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Rugby union, commonly known simply as rugby, is a close-contact team sport that originated at Rugby School in the first half of the 19th century. Rugby is simply based on running with the ball in hand. In its most common form, a game is played between two teams of 15 players each, using an oval-shaped ball on a rectangular field called a pitch. The field has H-shaped goalposts at both ends.

Rugby union is a popular sport around the world, played by people of all genders, ages and sizes. In 2014, there were more than 6 million people playing worldwide, of whom 2.36 million were registered players. World Rugby, previously called the International Rugby Football Board (IRFB) and the International Rugby Board (IRB), has been the governing body for rugby union since 1886, and currently has 101 countries as full members and 18 associate members.

In 1845, the first laws were written by students attending Rugby School; other significant events in the early development of rugby include the decision by Blackheath F.C. to leave The Football Association in 1863 and, in 1895, the split between rugby union and rugby league. Historically rugby union was an amateur sport, but in 1995 formal restrictions on payments to players were removed, making the game openly professional at the highest level for the first time.[1]

Rugby union spread from the Home Nations of Great Britain and Ireland, with other early exponents of the sport including Australia, New Zealand, South Africa and France. The sport is followed primarily in the British Isles, France, Georgia, Oceania, Southern Africa, Argentina, and to a lesser extent Italy, Uruguay, the United States,[2][3][4] Canada, and Japan, its growth occurring during the expansion of the British Empire and through French proponents (Rugby Europe) in Europe. Countries that have adopted rugby union as their de facto national sport include Fiji, Georgia, Madagascar,[5] New Zealand, Samoa, Tonga, and Wales.

International matches have taken place since 1871 when the first game was played between Scotland and England at Raeburn Place in Edinburgh. The Rugby World Cup, first held in 1987, is held every four years. The Six Nations Championship in Europe and The Rugby Championship in the Southern Hemisphere are other important international competitions that are held annually.

National club and provincial competitions include the Premiership in England, the Top 14 in France, the Bunnings NPC in New Zealand, the League One in Japan and the Currie Cup in South Africa. Other transnational club competitions include the United Rugby Championship of club teams from Ireland, Italy, Scotland, South Africa and Wales, European Rugby Champions Cup in Europe, and Super Rugby Pacific in Australia, New Zealand and the Pacific Islands.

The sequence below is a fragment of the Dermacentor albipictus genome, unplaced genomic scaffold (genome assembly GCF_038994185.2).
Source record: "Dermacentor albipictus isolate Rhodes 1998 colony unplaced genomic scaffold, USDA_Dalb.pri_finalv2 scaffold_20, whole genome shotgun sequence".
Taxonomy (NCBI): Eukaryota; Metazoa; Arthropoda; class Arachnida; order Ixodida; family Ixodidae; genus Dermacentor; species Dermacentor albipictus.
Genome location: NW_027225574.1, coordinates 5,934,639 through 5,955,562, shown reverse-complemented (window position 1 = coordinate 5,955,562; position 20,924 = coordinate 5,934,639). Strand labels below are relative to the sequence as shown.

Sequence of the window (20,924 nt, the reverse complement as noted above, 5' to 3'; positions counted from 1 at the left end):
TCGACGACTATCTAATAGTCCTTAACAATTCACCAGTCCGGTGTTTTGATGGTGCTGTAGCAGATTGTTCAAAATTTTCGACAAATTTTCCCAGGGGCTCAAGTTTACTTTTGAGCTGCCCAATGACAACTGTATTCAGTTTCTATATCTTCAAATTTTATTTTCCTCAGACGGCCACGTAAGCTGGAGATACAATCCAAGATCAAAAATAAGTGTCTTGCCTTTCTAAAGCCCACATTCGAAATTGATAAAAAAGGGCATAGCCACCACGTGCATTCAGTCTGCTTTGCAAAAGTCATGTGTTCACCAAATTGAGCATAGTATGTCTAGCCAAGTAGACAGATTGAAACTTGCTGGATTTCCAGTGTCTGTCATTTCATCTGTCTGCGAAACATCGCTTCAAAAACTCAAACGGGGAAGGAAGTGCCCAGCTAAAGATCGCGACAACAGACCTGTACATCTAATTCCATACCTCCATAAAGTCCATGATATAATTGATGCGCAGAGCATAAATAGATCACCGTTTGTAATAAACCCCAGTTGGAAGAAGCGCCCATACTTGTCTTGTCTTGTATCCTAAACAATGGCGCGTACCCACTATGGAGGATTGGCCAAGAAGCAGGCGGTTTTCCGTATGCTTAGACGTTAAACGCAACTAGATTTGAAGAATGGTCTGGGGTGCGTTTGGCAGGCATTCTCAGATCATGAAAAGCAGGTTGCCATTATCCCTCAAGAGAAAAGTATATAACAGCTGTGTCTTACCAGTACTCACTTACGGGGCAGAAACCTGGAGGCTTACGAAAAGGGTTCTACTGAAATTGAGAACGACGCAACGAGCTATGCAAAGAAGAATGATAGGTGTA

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See also[]

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  • Experimental law variations
  • International Rugby Hall of Fame, now merged with the former IRB Hall of Fame
  • International rugby union eligibility rules
  • International rugby union player records
  • International rugby union team records
  • List of international rugby union teams
  • List of oldest rugby union competitions
  • List of rugby union terms
  • World Rugby Hall of Fame, a merger of the IRB and International Rugby Halls of Fame
  • Concussions in rugby union
  • List of rugby union stadiums by capacity




  1. Scianitti, Matthew (18 June 2011). "The world awaits for Canada's rugby team". National Post. Archived from the original on 29 January 2013. Retrieved 8 March 2020.
  2. "U.S Rugby Scholarships – U.S. Sports Scholarships". Archived from the original on 15 September 2021. Retrieved 21 September 2020.
  3. "Rugby: Fastest growing sport in the U.S. also one of the oldest – Global Sport Matters, Rugby: Fastest growing sport in the U.S. also one of the oldest – Global Sport Matters". 19 July 2018. Archived from the original on 1 November 2021. Retrieved 9 December 2020.
  4. "Madagascar take Sevens honours". International Rugby Board. 23 August 2007. Archived from the original on 24 October 2012. Retrieved 1 December 2013.


Printed sources

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  • Encyclopedia Canadiana vol. 8. Toronto, Ottawa, Montreal: Grolier of Canada. 1972. ISBN 0-7172-1601-2.
  • Bath, Richard, ed. (1997). Complete Book of Rugby. Seven Oaks Ltd. ISBN 1-86200-013-1.
  • Biscombe, Tony; Drewett, Peter (2009). Rugby: Steps to Success. Human Kinetics.
  • Bompa, Tudor; Claro, Frederick (2008). Periodization in Rugby. Meyer and Meyer Sport.
  • Brown, Mathew; Guthrie, Patrick; Growden, Greg (2010). Rugby For Dummies. John Wiley and Sons.
  • Godwin, Terry; Rhys, Chris (1981). The Guinness Book of Rugby Facts & Feats. Enfield: Guinness Superlatives Ltd. ISBN 0-85112-214-0.
  • Griffiths, John (1987). The Phoenix Book of International Rugby Records. London: Phoenix House. ISBN 0-460-07003-7.
  • Marshall, Howard; Jordon, J.P. (1951). Oxford v Cambridge, The Story of the University Rugby Match. London: Clerke & Cockeran.
  • Midgley, Ruth (1979). The Official World Encyclopedia of Sports and Games. London: Diagram Group. ISBN 0-7092-0153-2.
  • Thomas, J.B.G.; Rowe, Harding (1954). On Tour. Essex: Anchor Press Ltd.

Electronic sources

External links[]

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